· Marcus Aurelius Carinus was born in the middle of the third century. He was in his early 30s when his father gave him the title Caesar a month or so before he gave the same title to his younger brother, Numerian.

    * His father showed confidence in him when he left Carinus in charge in Rome while Carus and Numerian left for Persia to wage war on that empire. Carinus would never see his father or brother again. His father was probably murdered by the praetorian prefect Arrius Aper and his brother was probably killed by Aper or the future emperor, Diocletian.

    · After Diocletian’s army declared him emperor, the country braced for a civil war between the opposing forces.

    · In the mean time Carinus was waging war against invaders on the Rhine and Danube frontiers and in the far west of Britain. He also faced a challenge from Julian, the governor of Venetia. Carinus’ forces beat back that challenge in a battle fought in January or February of 285.

    · Having vanquished those rivals, Carinus turned his attention to Diocletian who was attacking from the east. In a pivotal battle that was fought at Margum (modern Dubravica near Belgrade). Carinus’ forces seemed to have the upper have the upper hand, but one of his officers killed him. The scuttlebutt was that Carinus had seduced the officer’s wife.

    · The triumph of Diocletian changed Roman history. Diocletian’s tetrarchy, which divided the empire into eastern and western districts and placed it under the rule of four leaders, fundamentally changed the structure of the domain.

    · After Carinus’ death, Diocletian painted him as an extreme low life who had few redeeming qualities. The evidence shows that he was a competent military leader who may have become an effective emperor if his reign had been cut short.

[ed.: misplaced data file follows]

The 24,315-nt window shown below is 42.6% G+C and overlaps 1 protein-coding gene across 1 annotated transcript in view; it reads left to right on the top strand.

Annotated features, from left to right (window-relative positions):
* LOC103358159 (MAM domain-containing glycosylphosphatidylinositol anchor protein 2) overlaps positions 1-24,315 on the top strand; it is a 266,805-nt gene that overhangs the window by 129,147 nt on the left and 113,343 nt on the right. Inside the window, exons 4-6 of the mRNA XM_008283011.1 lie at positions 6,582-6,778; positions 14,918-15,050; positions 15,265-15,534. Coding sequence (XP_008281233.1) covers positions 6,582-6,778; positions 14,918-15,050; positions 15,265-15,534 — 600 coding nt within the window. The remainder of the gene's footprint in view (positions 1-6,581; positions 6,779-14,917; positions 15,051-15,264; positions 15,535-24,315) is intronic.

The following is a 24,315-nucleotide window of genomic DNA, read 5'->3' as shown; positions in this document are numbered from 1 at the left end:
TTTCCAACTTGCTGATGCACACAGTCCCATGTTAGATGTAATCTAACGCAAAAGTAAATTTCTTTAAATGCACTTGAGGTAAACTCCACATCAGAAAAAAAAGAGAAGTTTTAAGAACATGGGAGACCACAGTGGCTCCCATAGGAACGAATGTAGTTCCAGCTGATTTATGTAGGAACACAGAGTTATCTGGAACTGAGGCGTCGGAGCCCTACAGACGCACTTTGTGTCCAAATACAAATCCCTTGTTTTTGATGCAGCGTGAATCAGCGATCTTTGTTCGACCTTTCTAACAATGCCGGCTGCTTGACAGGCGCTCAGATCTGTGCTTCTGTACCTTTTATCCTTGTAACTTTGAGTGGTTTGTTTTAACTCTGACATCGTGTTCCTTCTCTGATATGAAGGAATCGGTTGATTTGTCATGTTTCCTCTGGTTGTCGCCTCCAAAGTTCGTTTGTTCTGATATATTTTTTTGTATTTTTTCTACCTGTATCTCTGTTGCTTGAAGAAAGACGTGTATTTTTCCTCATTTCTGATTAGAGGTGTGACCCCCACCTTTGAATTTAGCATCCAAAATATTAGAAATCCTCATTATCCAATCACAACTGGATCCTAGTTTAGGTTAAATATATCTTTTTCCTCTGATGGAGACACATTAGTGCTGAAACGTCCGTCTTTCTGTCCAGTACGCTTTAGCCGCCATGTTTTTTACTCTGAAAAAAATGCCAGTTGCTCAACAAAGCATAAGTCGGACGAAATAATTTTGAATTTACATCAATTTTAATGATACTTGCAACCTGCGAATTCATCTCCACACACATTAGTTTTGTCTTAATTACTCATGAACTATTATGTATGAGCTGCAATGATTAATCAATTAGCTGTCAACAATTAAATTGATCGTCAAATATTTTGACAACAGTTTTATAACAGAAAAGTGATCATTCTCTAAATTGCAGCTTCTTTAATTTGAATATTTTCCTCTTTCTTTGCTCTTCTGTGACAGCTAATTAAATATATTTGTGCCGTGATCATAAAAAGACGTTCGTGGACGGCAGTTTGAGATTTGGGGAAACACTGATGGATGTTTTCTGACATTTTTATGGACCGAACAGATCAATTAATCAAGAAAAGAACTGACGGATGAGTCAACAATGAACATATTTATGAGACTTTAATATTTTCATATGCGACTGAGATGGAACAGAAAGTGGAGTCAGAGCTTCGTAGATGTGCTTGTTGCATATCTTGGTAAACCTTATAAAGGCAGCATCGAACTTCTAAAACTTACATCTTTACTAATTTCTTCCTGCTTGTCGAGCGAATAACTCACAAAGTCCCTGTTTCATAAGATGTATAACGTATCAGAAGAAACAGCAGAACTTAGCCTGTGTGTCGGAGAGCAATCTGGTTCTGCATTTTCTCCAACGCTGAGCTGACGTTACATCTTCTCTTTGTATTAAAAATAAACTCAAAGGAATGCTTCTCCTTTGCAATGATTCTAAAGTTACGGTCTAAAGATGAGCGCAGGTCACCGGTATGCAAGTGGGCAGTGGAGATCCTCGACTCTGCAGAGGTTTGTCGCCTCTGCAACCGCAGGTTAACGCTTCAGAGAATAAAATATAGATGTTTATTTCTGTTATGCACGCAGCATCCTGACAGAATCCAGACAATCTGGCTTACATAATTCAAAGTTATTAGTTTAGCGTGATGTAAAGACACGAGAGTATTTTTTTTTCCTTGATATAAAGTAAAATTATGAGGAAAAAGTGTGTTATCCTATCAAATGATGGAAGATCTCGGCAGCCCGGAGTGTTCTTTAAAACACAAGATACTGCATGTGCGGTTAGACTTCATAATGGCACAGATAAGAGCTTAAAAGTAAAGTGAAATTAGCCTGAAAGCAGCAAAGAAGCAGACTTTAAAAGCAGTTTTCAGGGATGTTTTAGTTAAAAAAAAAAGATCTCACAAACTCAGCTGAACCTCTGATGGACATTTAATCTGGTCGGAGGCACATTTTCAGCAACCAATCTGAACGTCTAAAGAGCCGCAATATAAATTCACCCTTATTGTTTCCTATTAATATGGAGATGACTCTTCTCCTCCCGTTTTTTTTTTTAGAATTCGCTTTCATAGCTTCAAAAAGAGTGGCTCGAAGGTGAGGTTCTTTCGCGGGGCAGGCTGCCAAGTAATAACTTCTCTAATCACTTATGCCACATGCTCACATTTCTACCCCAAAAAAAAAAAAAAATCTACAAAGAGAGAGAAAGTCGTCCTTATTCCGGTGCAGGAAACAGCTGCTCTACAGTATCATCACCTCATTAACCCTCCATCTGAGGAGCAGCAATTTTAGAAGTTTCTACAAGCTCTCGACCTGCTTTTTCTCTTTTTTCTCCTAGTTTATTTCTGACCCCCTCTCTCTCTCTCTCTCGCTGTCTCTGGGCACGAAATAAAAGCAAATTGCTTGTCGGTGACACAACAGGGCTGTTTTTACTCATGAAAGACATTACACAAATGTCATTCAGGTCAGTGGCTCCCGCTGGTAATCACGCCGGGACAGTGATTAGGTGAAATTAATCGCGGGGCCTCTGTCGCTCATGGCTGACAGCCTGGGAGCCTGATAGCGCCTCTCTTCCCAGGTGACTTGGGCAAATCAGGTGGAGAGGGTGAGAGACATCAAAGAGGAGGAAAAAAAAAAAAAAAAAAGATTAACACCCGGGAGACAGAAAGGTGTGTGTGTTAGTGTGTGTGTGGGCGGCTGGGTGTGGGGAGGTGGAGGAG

Tejas, Struck7, Curtis and 9 others like this.
  10. randygeki

    randygeki Coin Collector

  11. Topcat7

    Topcat7 Still Learning

    (1) CARINUS RIC V-2 Rome 238.png (2) Carinus.jpg
    Last edited: Sep 7, 2022
    Struck7, Curtis, Carl Wilmont and 3 others like this.
  12. Curtis

    Curtis Supporter! Supporter

    Carinus -- I have exactly one of his coins in my collection of "Barbarians, Captives, and Enemies" on Roman Coins. I believe the captive is Germanic, probably of the Quadi tribe, since that's the only place the young Carinus had any military success. Also, I suspect (just a hypothesis at this point) that the captive may be portrayed with Germanic hairstyle, swept around, forward and upward, similar to a "Suebian knot."


    Roman Imperial. Carinus, as Caesar, Billon Antoninianus (22mm, 3.68 g, 6h), Ticinum mint, 3rd officina. 2nd emission, December 282 CE.
    Obv: M AVR CARINVS NOB C. Radiate, draped, and cuirassed bust right.
    Rev: PRINCIPI IVVENTVT. Carinus standing left, holding globe and spear; to left, captive seated left; TXXI.
    Ref: RIC V 182; Pink VI/2, p. 28.
    Prov: CNG E-Auction 509 (9 Feb 2022), Lot 738; From the Crescent Collection.

    Notes: Likely celebrating the young Caesar Carinus’ military successes quashing the Quadi uprising in Gaul.
    Coin-in-Hand Video & Photos:
    ancient times, Tejas, Struck7 and 6 others like this.
  13. Tejas

    Tejas Well-Known Member

    I also believe that Carinus was much better and competent than Diocletian's propaganda had made him out to be.

    I have a number of Carinus Antonininiae, but I particularly like the coins that were struck for his wife Magnia Urbica. I have issues from Lugdunum (Lyon), Ticinum (Pavia) and Rome:



    Ticinum (The issues from Ticinum show here in an unusual dress, which I think appears for the first time on her coins):